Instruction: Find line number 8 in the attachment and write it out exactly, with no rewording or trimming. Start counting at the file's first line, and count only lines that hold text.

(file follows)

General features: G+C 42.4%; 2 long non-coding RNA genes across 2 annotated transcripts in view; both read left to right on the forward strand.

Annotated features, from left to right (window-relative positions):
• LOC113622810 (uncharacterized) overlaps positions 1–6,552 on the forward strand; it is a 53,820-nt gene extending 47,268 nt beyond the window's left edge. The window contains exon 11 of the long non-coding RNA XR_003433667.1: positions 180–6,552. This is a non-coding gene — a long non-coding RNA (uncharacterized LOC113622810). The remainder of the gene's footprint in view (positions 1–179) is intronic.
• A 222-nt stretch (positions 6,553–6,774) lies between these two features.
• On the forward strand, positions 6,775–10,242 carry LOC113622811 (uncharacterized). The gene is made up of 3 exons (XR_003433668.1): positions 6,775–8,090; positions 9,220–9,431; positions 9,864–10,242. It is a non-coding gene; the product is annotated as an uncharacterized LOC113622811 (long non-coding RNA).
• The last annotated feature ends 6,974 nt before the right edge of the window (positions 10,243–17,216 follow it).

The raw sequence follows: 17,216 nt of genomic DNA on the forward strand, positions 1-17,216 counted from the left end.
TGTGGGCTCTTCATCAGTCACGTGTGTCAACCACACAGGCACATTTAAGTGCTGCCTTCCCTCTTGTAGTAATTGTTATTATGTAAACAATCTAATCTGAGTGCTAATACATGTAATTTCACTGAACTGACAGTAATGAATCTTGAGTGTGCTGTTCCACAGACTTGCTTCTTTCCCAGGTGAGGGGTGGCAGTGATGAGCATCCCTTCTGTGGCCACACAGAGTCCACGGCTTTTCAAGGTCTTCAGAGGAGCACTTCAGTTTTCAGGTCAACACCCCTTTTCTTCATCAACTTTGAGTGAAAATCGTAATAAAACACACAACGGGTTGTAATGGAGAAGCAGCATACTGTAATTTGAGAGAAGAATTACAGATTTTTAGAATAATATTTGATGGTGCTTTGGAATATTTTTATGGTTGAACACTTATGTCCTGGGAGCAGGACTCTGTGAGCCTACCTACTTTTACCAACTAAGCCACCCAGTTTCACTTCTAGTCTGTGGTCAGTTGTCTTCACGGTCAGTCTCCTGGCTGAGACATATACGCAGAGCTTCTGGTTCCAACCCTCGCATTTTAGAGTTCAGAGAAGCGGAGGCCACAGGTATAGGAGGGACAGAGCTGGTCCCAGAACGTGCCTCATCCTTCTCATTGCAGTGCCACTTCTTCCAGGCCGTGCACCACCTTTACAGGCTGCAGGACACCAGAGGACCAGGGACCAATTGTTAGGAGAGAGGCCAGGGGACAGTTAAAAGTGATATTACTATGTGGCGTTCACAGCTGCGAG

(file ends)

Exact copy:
TGTGGGCTCTTCATCAGTCACGTGTGTCAACCACACAGGCACATTTAAGTGCTGCCTTCCCTCTTGTAGTAATTGTTATTATGTAAACAATCTAATCTGAGTGCTAATACATGTAATTTCACTGAACTGACAGTAATGAATCTTGAGTGTGCTGTTCCACAGACTTGCTTCTTTCCCAGGTGAGGGGTGGCAGTGATGAGCATCCCTTCTGTGGCCACACAGAGTCCACGGCTTTTCAAGGTCTTCAGAGGAGCACTTCAGTTTTCAGGTCAACACCCCTTTTCTTCATCAACTTTGAGTGAAAATCGTAATAAAACACACAACGGGTTGTAATGGAGAAGCAGCATACTGTAATTTGAGAGAAGAATTACAGATTTTTAGAATAATATTTGATGGTGCTTTGGAATATTTTTATGGTTGAACACTTATGTCCTGGGAGCAGGACTCTGTGAGCCTACCTACTTTTACCAACTAAGCCACCCAGTTTCACTTCTAGTCTGTGGTCAGTTGTCTTCACGGTCAGTCTCCTGGCTGAGACATATACGCAGAGCTTCTGGTTCCAACCCTCGCATTTTAGAGTTCAGAGAAGCGGAGGCCACAGGTATAGGAGGGACAGAGCTGGTCCCAGAACGTGCCTCATCCTTCTCATTGCAGTGCCACTTCTTCCAGGCCGTGCACCACCTTTACAGGCTGCAGGACACCAGAGGACCAGGGACCAATTGTTAGGAGAGAGGCCAGGGGACAGTTAAAAGTGATATTACTATGTGGCGTTCACAGCTGCGAG